Carol Craig is the Centre's Chief Executive. She is author of The Scots' Crisis of Confidence, Creating Confidence: A Handbook for Professionals Working with Young People, The Tears that Made the Clyde: Well-being in Glasgow and The Great Takeover: How materialism, the media and markets now dominate our lives. She is Commissioning editor for the Postcards from Scotland series. Carol blogs on confidence, well-being, inequality, every day life and some of the great challenges of our time. The views she expresses are her own unless she specifically states that they reflect the Centre's thinking.
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'My life's dedicated to feeding a monster of my own creation’. That’s how a taxi driver described his life to me the other day when we were chatting during a journey. I was on the way in to the new BBC building to be interviewed on Five Live about our SEAL report. The driver wanted to know all about my job and how much I enjoyed it. He quickly grasped that though I spend long hours reading and writing I get so much satisfaction from it. Wanting to be polite I then asked him about the sources of satisfaction in his life. This is when he told me that his life was dedicated to feeding a monster. The monster he alluded to was the mortgage on his house and paying all kinds of bills associated with two cars and the numerous other purchases he and his wife make to live the dream life. Except it is turning into a nightmare. He has to drive six nights a week to keep the monster satisfied. He is a young man but feels he is becoming fat and unfit from such a sedentary existence and has little source of satisfaction in his life.
I’ve been running various workshops in a business recently and engaging lots of staff (mostly male operators or engineers) in discussions about Positive Psychology. And they generally love it. One of the quick activities on the course before getting into some of the more work-based material involves asking them in groups to speculate on why there is a rising tide of depression. Instantly people start saying ‘because you never have enough, you’re never good enough and you never get there.’ Following these discussions I can fill whole flip chart pages with the problems of celebrity culture, the negative media, marketing and so forth. What they describe fits exactly with much of the psychological research which shows that possessions don’t bring us much satisfaction as we get used to them.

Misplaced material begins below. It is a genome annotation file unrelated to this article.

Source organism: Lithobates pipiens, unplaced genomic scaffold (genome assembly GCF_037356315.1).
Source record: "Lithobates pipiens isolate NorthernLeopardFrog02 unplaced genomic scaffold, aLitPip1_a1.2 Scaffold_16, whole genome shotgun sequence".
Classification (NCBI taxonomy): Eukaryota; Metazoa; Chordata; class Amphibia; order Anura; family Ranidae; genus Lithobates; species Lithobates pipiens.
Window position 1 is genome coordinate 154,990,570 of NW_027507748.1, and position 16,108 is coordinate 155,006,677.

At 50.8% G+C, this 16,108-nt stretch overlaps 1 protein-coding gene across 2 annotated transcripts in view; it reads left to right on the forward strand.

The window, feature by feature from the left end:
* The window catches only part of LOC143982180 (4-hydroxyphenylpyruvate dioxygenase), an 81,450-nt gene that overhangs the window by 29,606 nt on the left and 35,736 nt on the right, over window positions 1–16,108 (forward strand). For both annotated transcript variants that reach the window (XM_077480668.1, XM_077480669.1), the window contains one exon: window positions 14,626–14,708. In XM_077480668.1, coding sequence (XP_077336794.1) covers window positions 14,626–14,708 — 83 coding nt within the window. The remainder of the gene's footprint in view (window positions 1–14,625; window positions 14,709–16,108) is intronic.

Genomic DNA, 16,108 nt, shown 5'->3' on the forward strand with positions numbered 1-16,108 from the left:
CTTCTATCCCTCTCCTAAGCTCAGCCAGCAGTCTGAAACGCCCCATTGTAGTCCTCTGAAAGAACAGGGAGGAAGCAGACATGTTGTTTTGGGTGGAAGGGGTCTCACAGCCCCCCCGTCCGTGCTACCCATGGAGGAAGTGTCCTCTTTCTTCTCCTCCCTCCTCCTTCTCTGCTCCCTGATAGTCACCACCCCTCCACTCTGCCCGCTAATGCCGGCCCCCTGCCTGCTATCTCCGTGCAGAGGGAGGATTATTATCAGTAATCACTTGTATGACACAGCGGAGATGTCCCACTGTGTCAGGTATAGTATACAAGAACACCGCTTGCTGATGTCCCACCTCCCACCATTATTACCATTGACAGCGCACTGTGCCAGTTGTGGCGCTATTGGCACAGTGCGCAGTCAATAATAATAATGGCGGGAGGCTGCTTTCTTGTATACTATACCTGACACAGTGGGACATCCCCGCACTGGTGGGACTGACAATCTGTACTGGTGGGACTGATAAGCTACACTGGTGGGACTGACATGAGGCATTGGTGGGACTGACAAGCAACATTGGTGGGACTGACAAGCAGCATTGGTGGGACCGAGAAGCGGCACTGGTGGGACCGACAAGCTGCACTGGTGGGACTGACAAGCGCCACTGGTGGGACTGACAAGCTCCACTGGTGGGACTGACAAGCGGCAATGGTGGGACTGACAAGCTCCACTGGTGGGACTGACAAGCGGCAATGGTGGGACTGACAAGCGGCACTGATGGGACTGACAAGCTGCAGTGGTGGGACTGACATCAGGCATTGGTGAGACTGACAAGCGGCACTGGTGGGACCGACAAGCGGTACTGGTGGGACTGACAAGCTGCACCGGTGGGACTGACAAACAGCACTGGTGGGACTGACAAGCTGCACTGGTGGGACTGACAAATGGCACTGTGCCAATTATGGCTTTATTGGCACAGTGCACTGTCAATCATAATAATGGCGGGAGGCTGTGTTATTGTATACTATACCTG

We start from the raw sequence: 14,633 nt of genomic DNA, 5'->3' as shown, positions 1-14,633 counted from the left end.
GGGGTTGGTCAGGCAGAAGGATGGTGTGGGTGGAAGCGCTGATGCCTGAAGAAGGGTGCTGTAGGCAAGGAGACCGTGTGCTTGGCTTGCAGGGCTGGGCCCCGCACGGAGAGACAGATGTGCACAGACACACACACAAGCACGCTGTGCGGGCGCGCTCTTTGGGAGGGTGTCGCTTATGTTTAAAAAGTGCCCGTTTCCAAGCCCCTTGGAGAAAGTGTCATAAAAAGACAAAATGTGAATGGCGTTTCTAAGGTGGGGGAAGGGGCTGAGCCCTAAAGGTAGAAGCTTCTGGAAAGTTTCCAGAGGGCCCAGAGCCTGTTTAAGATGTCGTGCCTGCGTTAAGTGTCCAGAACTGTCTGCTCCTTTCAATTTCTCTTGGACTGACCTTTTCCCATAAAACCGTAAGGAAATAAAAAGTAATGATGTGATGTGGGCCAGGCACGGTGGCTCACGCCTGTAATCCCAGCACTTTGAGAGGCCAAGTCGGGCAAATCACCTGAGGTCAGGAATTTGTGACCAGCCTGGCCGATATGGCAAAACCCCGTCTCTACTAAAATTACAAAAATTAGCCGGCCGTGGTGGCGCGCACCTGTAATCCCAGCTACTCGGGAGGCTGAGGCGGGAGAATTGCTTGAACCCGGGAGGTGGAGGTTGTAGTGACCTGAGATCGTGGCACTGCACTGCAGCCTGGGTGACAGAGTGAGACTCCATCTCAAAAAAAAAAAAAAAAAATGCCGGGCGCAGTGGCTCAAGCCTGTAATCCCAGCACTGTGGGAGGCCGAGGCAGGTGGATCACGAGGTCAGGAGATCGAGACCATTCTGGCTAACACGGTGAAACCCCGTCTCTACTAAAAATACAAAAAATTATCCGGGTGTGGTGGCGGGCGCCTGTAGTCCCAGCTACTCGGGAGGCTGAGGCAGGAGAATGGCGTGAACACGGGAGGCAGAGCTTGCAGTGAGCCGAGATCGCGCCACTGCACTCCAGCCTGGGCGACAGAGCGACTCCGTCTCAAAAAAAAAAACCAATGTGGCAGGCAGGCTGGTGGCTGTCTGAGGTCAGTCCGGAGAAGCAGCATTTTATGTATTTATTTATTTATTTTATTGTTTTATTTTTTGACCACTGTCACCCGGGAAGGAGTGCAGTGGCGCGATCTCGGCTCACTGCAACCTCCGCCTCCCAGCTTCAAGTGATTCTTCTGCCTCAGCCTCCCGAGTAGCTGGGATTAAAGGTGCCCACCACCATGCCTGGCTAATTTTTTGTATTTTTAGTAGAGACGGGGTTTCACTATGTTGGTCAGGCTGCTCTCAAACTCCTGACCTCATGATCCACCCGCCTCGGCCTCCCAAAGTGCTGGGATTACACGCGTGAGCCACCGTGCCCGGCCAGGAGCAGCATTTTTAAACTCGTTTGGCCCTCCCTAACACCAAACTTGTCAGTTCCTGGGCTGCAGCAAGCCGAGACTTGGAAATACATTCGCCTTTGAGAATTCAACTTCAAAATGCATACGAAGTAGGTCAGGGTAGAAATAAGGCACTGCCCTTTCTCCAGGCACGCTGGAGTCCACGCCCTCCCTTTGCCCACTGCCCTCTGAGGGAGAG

I also ask people if they have these types of discussions with others in their life – either at the pub or in their family. Generally they say ‘no’. Yet clearly the amount of buzz in the room when the question is asked is testimony to the fact that this is a real issue for them.
IN the past how to find fulfilment and life satisfaction would have been addressed by the church but this has declined so much that religion is no longer a force in people’s lives (including mine). Politicians don’t appear to be addressing these issues either. Their mantra is economic growth.
Economic stability is important for people. So is work. If folk like my taxi driver decide to slay the monster and consume less than this will spell economic insecurity. Jobs will go. More people will be unemployed. Certainly there’s no easy answers but we certainly need to start talking about it.
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